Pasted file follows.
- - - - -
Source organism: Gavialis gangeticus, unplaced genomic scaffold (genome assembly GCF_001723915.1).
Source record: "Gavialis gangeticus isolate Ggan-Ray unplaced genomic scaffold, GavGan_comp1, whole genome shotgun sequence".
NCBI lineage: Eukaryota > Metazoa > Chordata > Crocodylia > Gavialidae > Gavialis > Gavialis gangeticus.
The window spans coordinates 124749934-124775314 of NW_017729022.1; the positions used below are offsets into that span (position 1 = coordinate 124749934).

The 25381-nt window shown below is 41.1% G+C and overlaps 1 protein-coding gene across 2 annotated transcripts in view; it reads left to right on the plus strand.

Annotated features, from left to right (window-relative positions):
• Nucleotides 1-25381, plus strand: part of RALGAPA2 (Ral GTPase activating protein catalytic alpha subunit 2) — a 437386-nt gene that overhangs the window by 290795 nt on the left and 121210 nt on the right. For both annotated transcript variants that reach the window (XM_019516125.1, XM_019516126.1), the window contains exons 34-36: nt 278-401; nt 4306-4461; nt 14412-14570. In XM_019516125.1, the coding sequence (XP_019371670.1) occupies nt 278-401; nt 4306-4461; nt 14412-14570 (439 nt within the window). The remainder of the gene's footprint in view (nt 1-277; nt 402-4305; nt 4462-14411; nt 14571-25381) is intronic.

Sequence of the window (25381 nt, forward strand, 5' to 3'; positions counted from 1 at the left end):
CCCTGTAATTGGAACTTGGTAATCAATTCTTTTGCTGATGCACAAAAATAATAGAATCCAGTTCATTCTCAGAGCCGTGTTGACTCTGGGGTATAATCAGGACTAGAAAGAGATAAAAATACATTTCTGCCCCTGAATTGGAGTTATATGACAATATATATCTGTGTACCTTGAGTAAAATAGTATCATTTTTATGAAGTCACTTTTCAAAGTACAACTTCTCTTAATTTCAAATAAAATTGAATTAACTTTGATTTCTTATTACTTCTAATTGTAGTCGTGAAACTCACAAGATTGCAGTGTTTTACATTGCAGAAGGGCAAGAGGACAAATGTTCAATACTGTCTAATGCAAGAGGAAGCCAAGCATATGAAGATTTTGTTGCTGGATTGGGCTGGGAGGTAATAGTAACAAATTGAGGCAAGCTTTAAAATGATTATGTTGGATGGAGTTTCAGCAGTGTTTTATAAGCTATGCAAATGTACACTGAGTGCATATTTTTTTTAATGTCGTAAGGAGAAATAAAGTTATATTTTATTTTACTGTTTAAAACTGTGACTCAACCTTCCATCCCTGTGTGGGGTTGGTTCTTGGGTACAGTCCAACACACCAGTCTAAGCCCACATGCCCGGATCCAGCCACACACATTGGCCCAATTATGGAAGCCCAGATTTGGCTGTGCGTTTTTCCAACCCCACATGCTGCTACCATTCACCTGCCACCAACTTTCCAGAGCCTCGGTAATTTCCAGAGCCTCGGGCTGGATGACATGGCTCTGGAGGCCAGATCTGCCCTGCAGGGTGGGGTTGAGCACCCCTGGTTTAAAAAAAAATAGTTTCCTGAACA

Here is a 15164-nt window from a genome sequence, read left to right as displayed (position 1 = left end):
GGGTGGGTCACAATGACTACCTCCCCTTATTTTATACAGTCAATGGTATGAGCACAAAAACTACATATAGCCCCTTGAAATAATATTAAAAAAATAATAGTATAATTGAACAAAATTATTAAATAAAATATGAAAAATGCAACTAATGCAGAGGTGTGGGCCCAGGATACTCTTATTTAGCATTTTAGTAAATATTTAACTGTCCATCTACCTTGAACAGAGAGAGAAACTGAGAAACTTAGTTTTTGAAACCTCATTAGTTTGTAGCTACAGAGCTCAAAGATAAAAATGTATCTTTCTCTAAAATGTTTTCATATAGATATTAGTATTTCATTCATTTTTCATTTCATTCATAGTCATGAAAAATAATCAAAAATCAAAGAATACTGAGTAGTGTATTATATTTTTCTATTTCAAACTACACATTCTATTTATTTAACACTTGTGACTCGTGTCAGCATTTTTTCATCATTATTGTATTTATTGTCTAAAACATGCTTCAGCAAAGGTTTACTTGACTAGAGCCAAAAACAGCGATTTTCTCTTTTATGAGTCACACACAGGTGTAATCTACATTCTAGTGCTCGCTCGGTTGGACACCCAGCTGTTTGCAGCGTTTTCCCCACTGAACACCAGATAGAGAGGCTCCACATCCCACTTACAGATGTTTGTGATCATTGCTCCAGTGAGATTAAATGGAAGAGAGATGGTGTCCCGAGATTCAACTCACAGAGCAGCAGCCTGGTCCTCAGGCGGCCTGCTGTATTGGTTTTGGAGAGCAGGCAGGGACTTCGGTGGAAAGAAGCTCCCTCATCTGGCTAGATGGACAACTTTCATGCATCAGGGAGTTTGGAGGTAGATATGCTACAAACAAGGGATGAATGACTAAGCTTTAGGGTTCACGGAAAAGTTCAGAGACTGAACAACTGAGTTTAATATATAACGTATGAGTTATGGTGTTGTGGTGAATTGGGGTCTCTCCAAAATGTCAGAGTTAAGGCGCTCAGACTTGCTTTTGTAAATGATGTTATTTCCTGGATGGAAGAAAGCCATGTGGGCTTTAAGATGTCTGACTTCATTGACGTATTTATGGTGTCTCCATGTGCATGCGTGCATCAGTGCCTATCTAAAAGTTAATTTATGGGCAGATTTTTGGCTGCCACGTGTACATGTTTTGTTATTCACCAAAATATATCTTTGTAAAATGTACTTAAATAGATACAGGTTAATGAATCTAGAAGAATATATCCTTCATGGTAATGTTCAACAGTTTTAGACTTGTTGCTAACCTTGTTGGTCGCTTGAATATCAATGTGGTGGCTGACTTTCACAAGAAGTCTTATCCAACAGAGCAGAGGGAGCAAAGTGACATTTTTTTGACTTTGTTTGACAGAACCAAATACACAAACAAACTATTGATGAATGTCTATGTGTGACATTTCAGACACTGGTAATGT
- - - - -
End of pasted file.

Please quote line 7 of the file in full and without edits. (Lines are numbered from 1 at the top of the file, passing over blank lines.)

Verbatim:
• Nucleotides 1-25381, plus strand: part of RALGAPA2 (Ral GTPase activating protein catalytic alpha subunit 2) — a 437386-nt gene that overhangs the window by 290795 nt on the left and 121210 nt on the right. For both annotated transcript variants that reach the window (XM_019516125.1, XM_019516126.1), the window contains exons 34-36: nt 278-401; nt 4306-4461; nt 14412-14570. In XM_019516125.1, the coding sequence (XP_019371670.1) occupies nt 278-401; nt 4306-4461; nt 14412-14570 (439 nt within the window). The remainder of the gene's footprint in view (nt 1-277; nt 402-4305; nt 4462-14411; nt 14571-25381) is intronic.